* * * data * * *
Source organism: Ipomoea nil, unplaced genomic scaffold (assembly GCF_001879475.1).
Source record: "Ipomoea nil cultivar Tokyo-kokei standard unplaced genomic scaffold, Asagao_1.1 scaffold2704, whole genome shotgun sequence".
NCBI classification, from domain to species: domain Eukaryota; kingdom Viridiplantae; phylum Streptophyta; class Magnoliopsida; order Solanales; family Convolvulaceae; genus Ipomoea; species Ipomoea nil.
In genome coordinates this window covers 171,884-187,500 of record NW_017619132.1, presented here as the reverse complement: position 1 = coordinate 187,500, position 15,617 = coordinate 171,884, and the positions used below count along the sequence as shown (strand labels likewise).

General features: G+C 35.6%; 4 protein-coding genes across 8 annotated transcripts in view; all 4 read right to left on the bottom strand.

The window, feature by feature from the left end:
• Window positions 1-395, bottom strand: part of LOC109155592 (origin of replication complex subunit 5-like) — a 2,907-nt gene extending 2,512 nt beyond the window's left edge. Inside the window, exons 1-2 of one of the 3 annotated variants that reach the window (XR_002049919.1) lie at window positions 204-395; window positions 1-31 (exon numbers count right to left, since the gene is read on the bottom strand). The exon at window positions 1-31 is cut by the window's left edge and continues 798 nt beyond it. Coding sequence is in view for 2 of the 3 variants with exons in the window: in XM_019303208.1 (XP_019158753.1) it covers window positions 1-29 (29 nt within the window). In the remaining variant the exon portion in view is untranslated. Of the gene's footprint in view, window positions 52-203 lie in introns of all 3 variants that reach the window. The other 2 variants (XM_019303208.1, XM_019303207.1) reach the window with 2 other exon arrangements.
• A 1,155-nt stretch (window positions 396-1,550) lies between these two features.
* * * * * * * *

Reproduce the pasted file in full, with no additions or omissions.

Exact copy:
Source organism: Ipomoea nil, unplaced genomic scaffold (assembly GCF_001879475.1).
Source record: "Ipomoea nil cultivar Tokyo-kokei standard unplaced genomic scaffold, Asagao_1.1 scaffold2704, whole genome shotgun sequence".
NCBI classification, from domain to species: domain Eukaryota; kingdom Viridiplantae; phylum Streptophyta; class Magnoliopsida; order Solanales; family Convolvulaceae; genus Ipomoea; species Ipomoea nil.
In genome coordinates this window covers 171,884-187,500 of record NW_017619132.1, presented here as the reverse complement: position 1 = coordinate 187,500, position 15,617 = coordinate 171,884, and the positions used below count along the sequence as shown (strand labels likewise).

General features: G+C 35.6%; 4 protein-coding genes across 8 annotated transcripts in view; all 4 read right to left on the bottom strand.

The window, feature by feature from the left end:
• Window positions 1-395, bottom strand: part of LOC109155592 (origin of replication complex subunit 5-like) — a 2,907-nt gene extending 2,512 nt beyond the window's left edge. Inside the window, exons 1-2 of one of the 3 annotated variants that reach the window (XR_002049919.1) lie at window positions 204-395; window positions 1-31 (exon numbers count right to left, since the gene is read on the bottom strand). The exon at window positions 1-31 is cut by the window's left edge and continues 798 nt beyond it. Coding sequence is in view for 2 of the 3 variants with exons in the window: in XM_019303208.1 (XP_019158753.1) it covers window positions 1-29 (29 nt within the window). In the remaining variant the exon portion in view is untranslated. Of the gene's footprint in view, window positions 52-203 lie in introns of all 3 variants that reach the window. The other 2 variants (XM_019303208.1, XM_019303207.1) reach the window with 2 other exon arrangements.
• A 1,155-nt stretch (window positions 396-1,550) lies between these two features.